Green month here at ATLA has happily coincided with our decision to try out Bokashi composting. We've always wanted to try our hand at composting but traditional composting requires a solitary corner in which to accommodate a pile of moldering vegetable matter (challenging when you live in an apartment complex) and worm composting requires...well...worms. Bokashi composting requires neither worms nor an understanding of what matter is carbon and what is nitrogen. Plus, you can throw in meat and dairy, no-no's in traditional composting...
We'd like to compost but we need something easy and accommodating that won't attract flies and that we can basically forget about. We're also impatient so we'd like something that breaks down quickly without a lot of effort and that works for the apartment dweller with limited access to a giant garden space. Oh, and since we're no good at following directions, we'd like to skip the long lessons about mixing green and brown, whatever that is, and just toss in whatever doesn't go in the recycling bin or the regular garbage, like toast. With butter. Or soggy salad. Or plate scrapings from last night's dinner for eight. And did we mention that we'd prefer if we could keep it inside our kitchen, maybe even under our sink?
We've started our Bokashi this weekend with a Happy Farmer Bokashi composter we picked up from our friend Debra
. (We know that Kelly Green in Silverlake carries them and of course you can buy them online. They come in white and black as well as tan). We layered in a few handfuls of the Bokashi, a special mixture of rice hulls that have been innoculated with anaerobic (non-oxygen loving) bacteria known as EM, and then tossed in the first of our material: wrinkly cherries we'd meant to make into a clafoutis but never got around to, orange peels, egg shells and flower petals and threw more EM on top. We also cut a flexible cutting board we picked up at Crate and Barrel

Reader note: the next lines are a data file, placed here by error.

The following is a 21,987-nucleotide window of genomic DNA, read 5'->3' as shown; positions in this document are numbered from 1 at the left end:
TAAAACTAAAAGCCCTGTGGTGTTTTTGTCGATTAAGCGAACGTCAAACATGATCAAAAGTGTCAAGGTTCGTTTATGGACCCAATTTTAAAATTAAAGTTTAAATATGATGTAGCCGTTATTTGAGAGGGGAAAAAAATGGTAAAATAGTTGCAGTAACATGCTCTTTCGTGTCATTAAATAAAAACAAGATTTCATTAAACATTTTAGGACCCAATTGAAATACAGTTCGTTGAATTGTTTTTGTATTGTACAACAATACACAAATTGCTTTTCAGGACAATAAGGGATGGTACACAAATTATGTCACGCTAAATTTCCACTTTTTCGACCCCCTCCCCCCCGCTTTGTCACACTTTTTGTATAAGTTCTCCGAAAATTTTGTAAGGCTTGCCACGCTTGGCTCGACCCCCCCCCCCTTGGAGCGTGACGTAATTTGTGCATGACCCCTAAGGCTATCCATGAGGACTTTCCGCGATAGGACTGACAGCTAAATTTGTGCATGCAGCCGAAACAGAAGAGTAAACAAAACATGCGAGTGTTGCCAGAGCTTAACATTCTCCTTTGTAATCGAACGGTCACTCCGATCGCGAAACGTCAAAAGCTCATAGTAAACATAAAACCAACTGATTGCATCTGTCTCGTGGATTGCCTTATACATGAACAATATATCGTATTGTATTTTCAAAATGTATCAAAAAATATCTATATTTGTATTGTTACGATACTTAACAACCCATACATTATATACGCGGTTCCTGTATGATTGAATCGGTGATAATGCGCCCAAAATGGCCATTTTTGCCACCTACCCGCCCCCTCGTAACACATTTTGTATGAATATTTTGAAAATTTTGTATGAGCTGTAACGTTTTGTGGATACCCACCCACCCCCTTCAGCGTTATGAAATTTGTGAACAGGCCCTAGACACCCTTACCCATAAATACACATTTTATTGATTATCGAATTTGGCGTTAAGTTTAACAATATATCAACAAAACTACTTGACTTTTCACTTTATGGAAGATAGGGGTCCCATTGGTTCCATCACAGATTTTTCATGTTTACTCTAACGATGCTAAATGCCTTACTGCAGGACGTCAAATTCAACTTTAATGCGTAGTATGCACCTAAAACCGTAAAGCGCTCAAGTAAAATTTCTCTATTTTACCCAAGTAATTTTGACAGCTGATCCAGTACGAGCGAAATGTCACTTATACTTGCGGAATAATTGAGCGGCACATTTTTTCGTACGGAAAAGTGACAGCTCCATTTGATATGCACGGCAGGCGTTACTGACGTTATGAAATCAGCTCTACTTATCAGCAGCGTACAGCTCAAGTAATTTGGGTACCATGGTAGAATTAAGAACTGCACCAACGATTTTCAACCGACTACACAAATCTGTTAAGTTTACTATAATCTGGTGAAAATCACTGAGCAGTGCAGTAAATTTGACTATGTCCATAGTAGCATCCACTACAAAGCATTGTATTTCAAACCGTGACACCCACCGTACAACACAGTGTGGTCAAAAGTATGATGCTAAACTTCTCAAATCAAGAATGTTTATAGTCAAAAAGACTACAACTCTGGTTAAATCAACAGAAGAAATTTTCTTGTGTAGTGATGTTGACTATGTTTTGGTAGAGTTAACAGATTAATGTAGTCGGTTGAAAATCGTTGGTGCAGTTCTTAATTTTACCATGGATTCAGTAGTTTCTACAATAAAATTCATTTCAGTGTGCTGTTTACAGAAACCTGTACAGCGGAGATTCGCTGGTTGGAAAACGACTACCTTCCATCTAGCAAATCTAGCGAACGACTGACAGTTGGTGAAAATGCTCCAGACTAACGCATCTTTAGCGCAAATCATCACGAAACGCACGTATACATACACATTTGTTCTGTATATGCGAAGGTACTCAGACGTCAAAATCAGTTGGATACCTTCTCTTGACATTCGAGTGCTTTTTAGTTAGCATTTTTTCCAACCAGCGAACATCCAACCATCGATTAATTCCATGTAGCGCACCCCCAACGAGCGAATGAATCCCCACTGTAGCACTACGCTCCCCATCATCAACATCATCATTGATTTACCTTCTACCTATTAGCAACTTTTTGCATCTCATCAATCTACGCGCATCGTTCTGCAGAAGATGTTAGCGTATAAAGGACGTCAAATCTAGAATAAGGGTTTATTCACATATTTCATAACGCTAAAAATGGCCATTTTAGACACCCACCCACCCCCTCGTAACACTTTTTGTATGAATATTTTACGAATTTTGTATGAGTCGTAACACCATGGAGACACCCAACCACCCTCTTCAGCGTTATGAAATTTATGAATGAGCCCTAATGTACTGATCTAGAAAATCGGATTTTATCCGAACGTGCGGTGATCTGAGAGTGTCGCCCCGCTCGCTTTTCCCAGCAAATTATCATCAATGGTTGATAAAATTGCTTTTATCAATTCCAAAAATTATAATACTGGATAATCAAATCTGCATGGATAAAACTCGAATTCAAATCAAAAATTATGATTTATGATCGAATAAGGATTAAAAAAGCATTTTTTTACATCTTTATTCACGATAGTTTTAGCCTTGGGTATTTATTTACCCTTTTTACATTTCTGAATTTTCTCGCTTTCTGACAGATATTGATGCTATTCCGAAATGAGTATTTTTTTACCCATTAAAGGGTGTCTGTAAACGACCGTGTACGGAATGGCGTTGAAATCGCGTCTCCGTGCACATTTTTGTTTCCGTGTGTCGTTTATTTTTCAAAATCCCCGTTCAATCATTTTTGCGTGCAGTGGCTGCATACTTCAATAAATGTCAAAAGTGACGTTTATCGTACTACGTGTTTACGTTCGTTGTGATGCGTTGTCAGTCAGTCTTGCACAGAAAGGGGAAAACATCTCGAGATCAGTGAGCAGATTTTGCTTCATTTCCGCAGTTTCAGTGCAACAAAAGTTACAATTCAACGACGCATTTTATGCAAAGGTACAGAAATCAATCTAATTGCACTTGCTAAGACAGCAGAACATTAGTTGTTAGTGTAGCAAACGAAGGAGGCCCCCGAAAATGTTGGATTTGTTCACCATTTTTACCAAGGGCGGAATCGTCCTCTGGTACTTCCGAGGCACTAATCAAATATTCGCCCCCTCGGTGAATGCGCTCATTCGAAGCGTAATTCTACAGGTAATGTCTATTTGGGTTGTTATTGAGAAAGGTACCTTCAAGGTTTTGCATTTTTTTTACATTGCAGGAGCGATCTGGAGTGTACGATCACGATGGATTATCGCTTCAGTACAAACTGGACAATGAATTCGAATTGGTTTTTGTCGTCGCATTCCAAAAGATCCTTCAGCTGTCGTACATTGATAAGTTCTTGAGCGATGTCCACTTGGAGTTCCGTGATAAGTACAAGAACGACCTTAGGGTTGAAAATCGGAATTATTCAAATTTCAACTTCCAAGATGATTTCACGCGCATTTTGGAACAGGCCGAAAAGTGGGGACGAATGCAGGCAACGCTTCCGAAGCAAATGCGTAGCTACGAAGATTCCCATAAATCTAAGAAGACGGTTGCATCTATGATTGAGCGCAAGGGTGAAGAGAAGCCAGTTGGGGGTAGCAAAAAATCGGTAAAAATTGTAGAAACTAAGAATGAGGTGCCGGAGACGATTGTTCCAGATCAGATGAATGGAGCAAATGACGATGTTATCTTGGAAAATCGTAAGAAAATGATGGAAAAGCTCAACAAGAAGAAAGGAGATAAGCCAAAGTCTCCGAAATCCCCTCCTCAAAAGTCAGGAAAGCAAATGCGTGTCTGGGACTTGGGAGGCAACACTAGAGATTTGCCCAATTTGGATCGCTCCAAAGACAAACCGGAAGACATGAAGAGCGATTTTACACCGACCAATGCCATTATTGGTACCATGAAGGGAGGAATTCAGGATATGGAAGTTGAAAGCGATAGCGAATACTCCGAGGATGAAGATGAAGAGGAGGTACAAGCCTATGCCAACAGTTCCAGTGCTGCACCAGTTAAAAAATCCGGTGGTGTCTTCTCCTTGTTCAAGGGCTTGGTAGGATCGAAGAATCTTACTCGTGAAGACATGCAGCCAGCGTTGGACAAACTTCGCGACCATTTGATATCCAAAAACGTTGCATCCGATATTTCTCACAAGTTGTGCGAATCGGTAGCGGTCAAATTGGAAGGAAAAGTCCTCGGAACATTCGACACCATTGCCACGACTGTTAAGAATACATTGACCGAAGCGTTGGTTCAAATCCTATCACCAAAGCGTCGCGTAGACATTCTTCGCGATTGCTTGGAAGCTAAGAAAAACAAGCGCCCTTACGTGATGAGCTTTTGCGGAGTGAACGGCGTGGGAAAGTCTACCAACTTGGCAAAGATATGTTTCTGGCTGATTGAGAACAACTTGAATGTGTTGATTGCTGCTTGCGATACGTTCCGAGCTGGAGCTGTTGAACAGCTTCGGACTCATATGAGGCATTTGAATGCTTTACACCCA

to fit into our composter and weighted it with a bag of stones leftover from our fish's bowl. It presses down on the waste matter, extracting the liquid (which can be tossed down the drain to introduce good bacteria into our sewage system) and intensifies the anaerobic environment the EM bacteria need to thrive.
Doing a little research we foresee needing a second composter (since after the composter is filled it needs to sit for a week to break down) and a pot outside where we can layer the compost with soil to let it disintegrate since we don't have a garden where it can go right into the soil (apparently, it doesn't break down in the composter, it just pickles). We'll use the resulting soil to fill in the gap between the apartment building next door and ours, to bring the soil in the back of our building to life again and to enrich the soil in our building's common garden. And, we have some idea of growing tomatoes upside down. But for now, we'll just watch its progress.